Office of the Vermont Attorney General

December 2017: Jimmy Cochran

December 18, 2017

Born in Burlington, Jimmy Cochran is the son of Bob Cochran, one of the “Skiing Cochrans” family of Richmond. Jimmy was on the U.S. Ski team from 2005-2009. He represented the U.S. in the Winter Olympics in 2006 and 2010, and in the World Championships in 2005, 2007, and 2009. Jimmy is now at the helm of Cochran’s, the nation’s first IRS 501 (c)(3) tax-exempt ski area, as general manager.

Cochran’s ski area was started by Mickey and Ginny Cochran in 1961 in the backyard of their property in Richmond. It hosts weekly races and training for eight local high schools, shares the hill with 800 kids from elementary school programs, facilitates races and training for the next generation of Olympic hopefuls in the Cochran Ski Club, and provides an approachable and accessible place for youngsters to learn to ski. As it says on their website, “No child will be denied the opportunity to ski or ride.”

What sets Cochran’s apart from other ski areas? What is the mission?

Cochran’s is unique as a non-profit ski area. Our mission is to provide affordable skiing and race training to local kids and families. This means that Cochran’s is directly supported by the community we serve. Pretty much everyone that skis or snowboards here has in some way given time or money. In this way we are really more of a co-op.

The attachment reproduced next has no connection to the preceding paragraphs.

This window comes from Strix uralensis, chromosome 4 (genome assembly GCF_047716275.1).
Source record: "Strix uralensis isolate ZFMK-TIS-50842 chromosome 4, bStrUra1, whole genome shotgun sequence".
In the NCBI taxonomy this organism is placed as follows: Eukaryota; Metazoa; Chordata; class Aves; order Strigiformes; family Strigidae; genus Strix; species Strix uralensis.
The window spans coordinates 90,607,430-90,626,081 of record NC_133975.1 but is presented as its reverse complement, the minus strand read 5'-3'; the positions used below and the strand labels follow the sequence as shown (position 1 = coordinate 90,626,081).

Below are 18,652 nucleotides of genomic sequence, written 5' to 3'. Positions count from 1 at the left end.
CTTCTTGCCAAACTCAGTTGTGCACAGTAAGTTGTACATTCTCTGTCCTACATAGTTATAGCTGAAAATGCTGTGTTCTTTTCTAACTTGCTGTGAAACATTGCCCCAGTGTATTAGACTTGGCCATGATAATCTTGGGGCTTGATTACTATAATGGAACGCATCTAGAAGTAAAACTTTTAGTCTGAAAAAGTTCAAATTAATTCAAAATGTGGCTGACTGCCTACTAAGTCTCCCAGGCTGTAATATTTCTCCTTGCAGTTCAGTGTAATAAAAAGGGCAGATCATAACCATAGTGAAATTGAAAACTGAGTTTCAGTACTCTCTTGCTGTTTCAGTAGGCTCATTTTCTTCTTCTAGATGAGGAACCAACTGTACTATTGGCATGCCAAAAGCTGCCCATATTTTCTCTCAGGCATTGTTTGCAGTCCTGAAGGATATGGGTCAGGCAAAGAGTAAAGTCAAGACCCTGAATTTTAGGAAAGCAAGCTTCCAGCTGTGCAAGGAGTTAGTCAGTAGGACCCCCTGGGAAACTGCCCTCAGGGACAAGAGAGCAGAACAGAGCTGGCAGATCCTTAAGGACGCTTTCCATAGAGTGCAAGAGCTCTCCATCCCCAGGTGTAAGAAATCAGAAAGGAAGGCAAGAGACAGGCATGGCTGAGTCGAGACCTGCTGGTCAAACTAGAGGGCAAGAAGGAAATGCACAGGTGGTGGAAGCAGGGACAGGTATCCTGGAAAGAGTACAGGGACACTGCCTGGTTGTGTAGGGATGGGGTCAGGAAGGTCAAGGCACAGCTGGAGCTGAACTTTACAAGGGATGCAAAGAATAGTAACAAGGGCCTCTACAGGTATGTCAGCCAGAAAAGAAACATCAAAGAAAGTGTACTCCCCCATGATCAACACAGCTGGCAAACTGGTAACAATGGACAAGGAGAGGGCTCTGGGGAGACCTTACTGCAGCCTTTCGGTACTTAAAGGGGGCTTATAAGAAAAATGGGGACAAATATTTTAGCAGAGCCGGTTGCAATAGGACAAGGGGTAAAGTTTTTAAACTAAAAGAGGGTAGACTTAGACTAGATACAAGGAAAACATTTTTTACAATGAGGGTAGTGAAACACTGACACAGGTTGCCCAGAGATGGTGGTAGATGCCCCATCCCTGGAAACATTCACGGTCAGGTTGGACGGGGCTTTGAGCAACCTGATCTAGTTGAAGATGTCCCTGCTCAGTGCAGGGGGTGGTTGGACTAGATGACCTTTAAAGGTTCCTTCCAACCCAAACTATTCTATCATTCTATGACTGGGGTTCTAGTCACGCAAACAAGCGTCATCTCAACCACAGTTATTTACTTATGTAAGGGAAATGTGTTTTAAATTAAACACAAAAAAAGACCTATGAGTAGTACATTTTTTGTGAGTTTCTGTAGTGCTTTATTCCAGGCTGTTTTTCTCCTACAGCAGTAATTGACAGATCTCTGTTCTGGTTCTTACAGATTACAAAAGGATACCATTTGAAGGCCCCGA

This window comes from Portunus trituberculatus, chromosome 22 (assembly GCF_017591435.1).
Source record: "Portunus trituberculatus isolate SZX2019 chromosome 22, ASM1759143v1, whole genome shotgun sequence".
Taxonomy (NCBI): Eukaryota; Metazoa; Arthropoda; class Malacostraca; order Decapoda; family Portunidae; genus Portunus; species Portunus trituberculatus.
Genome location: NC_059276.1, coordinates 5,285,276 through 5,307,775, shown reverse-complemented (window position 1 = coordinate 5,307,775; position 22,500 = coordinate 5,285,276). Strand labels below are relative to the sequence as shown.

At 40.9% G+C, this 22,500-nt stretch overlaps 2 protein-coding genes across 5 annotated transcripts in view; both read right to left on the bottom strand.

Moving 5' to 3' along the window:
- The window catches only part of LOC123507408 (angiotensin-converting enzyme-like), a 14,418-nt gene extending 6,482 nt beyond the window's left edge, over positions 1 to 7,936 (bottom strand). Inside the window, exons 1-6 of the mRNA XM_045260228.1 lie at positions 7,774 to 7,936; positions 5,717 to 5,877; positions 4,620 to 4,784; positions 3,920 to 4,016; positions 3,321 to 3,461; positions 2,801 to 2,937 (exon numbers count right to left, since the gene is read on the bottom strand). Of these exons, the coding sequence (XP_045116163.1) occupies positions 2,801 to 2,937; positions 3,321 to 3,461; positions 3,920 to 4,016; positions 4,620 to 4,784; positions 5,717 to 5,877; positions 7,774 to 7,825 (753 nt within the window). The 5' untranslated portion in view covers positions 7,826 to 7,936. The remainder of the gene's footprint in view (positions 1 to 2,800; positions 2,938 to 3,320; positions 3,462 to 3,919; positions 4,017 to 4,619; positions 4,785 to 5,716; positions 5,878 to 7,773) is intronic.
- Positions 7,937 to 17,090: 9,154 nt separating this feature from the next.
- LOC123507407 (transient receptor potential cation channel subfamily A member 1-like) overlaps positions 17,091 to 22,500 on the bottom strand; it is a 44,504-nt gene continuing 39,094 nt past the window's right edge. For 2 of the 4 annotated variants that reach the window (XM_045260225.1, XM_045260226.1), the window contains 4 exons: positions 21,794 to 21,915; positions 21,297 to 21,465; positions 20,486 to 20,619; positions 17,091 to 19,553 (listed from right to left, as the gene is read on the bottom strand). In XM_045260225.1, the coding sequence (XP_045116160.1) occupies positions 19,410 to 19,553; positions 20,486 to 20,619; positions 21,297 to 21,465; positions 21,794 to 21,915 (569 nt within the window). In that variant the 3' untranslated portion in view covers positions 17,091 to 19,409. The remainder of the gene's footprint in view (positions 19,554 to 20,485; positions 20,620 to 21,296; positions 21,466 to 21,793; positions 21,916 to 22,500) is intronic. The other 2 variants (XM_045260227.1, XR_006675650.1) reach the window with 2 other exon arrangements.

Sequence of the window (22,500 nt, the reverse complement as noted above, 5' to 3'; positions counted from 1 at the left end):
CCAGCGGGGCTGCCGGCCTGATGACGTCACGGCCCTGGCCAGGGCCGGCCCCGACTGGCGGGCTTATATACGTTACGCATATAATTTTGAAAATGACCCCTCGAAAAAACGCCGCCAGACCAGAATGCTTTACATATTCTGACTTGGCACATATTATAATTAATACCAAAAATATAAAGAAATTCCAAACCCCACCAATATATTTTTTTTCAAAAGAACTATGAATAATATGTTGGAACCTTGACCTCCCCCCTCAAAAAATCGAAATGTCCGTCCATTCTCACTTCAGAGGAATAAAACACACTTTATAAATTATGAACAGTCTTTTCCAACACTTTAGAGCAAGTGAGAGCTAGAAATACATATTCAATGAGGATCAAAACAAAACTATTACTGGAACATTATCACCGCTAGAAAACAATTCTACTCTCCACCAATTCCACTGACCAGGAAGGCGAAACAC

Many wonderful people have found little (and big) ways over the last 57 years to make this ski area go. My favorite thing about this place is how many different people are willing to get emotionally invested. Every day people show up look around, create and act on a vision that could be something like improving hiking and mountain bike trails, making snow, teaching kids to ski, fixing equipment, helping to run races, or making dinner for our Friday community ski night.

This support even comes from the bigger ski areas. They recognize that by helping Cochran’s introduce new folks to the sport, many of those families will graduate to a bigger mountain in a season or two. When we need a part for a broken snow-cat or a snowmaking pump dies (knock on wood), we have a huge network to call on.

The community impact primarily consists of kids and families being given the opportunity to be included in a predominantly exclusive sport.

What goes into a “Friday Community Ski Night”? 

“Friday Night Lights” is our community ski night. $5 ticket, $12 dinner (kids $6), a dual slalom course and laps on the famously fast rope-tow. Dinner is made by a volunteer family/s. I’m always amazed at the culinary alchemy that occurs in our little snack bar.

How many kids/families have skied at Cochran’s for low or no cost? 

Effectively everyone that skis at Cochran’s is skiing at low cost. 1/3rd of our yearly operating budget comes from donations and ALL capital improvements have been paid for with fundraising dollars. We also aim each year to provide at least 10% of passes, tickets, lessons, training fees to be free for deserving families.

What advice do you have for others looking to impact their community?

Don’t be afraid to ask for help, recognize that there is a ton of background work required for a volunteer to be productive, let things develop, change, and be imperfect as the situation merits, and most importantly… say thank-you thank-you thank-you thank-you thank-you.

Last modified: February 8, 2018